As such, nobody should attempt to manufacture, or indeed to buy, a computer in the sort of configuration we've discussed unless they have a very specific need for a pair of very expensive workstation-class graphics cards. A more sensible setup, using the simpler Nvidia NVS or Quadro K series for display, would make even the 32GB version much cheaper than the Mac Pro, or open up options for more RAM or larger, faster flash storage, resulting in a system capable of stealing the current Mac Pro's lunch money while dating its sister.

Frankly, it's unlikely that Apple's new workstation will be in any sense priced to compete with Windows machines; some people will still be willing to pay for OSX, although with the core film and TV software offering now very similar on both platforms it's not necessarily that obvious why. Still, with Apple accepting quite happily that the trashcan design was not a triumph, we can probably expect something a bit more conventional in the near future. As Jobs himself once alluded, people still need pickup trucks.

Just please, Apple, whatever you do, make it a rectangular case less than nineteen inches on the larger dimension of its front panel.

A quick coda

Another option, and one which will have been shouted at the screen several times by the sort of people who build their own computers, is to use graphics cards from Nvidia's GTX range. Workstation manufacturers don't tend to ship them since they're built for video games, but they work fine and have a vastly, vastly better price-to-performance ratio than the Quadro or FirePro series. To illustrate the scale of the disparity, a relatively modest 6GB GTX 1060, currently costing around £150, generally benchmarks at about 20% faster than the Quadro K6000, which has double the memory but costs three-thousand-yes-seriously-pounds.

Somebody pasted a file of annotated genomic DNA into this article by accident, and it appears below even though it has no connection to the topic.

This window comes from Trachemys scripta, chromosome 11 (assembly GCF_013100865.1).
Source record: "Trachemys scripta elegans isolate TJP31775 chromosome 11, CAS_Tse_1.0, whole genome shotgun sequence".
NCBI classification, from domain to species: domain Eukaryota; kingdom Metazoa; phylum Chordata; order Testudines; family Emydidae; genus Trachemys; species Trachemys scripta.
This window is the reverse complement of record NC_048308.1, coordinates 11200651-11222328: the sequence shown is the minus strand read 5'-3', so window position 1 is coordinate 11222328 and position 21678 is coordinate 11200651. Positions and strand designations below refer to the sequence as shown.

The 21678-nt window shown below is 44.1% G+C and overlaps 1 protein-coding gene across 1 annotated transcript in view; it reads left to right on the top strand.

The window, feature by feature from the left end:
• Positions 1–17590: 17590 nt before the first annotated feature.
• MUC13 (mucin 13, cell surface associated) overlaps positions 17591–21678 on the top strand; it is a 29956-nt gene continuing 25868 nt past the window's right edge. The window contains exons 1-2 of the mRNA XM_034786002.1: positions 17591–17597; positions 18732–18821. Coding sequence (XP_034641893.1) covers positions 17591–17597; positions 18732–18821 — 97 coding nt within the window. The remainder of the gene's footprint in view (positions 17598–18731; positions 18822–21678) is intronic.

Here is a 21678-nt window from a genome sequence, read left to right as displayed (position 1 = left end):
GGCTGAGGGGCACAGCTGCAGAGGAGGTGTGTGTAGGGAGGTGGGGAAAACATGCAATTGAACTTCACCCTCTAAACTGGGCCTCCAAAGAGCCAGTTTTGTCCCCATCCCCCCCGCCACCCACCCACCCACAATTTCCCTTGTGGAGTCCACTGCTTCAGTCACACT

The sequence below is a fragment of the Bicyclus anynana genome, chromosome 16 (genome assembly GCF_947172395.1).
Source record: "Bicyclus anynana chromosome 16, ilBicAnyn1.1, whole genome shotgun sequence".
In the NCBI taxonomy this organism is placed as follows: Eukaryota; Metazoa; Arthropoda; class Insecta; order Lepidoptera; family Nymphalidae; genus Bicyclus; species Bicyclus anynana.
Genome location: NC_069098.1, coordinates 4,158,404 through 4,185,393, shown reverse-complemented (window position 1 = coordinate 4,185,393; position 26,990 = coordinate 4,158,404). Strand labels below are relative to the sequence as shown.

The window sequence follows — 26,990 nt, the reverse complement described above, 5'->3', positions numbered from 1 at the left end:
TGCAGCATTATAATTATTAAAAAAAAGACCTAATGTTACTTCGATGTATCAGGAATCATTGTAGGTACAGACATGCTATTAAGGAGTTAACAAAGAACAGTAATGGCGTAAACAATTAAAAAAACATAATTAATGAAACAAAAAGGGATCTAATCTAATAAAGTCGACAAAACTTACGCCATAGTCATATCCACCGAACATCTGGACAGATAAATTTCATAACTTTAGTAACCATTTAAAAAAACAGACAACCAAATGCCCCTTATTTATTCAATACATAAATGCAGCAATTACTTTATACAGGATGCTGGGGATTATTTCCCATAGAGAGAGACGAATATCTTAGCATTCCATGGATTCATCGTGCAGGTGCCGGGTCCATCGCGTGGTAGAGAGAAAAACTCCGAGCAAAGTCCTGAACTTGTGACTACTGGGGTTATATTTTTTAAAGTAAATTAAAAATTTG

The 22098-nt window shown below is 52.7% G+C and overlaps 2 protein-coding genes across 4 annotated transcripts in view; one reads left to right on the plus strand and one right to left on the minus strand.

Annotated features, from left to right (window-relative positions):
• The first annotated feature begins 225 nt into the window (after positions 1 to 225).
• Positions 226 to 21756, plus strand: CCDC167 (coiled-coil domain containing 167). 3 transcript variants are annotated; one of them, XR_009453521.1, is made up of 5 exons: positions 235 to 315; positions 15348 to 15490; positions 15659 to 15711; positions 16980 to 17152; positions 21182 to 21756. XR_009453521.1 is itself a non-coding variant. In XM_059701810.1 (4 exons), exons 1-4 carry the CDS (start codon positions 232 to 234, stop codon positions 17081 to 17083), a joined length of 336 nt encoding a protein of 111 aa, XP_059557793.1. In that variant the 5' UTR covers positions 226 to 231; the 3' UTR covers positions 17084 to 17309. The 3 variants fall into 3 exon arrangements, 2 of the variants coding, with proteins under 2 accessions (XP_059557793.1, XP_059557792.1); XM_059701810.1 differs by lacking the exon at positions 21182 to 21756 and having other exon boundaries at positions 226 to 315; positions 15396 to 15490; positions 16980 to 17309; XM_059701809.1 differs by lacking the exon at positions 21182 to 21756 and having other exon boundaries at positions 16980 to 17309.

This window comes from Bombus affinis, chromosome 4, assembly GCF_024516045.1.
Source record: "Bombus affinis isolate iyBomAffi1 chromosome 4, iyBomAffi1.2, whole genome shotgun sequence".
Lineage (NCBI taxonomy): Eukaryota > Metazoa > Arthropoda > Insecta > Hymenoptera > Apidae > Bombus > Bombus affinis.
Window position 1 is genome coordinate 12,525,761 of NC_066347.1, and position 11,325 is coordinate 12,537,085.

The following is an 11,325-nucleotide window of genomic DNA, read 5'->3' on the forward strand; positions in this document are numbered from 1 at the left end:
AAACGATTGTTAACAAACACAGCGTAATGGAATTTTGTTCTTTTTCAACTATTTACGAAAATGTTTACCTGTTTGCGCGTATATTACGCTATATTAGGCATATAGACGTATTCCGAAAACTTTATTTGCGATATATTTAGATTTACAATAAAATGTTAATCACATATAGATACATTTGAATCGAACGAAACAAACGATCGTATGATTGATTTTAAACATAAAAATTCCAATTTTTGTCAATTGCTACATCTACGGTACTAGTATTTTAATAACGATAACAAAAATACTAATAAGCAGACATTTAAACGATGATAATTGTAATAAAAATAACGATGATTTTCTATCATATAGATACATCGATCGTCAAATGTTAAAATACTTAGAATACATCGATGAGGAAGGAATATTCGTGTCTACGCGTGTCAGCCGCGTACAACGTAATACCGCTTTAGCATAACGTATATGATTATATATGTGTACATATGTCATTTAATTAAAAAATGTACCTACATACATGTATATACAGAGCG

What's the difference? Well, the Quadros are picked more selectively for lowest power consumption and thus heat generation; they have lots of memory, and the drivers and firmware unlock certain specific requirements, such as anti-aliased lines, particular lighting effects, higher-precision floating point mathematics, and a few other esoteric differences which are mainly of use to CAD people in the engineering and scientific disciplines. You may be thinking that these improvements sound like a relatively slight return on a £2850 investment, and for our purposes, you'd be right. Few if any of them are used in any way by, let alone crucial to, things like Resolve, and it is entirely reasonable to buy a workstation with a basic display GPU and later throw a GTX-series card in it for more computing power.

Tags: Technology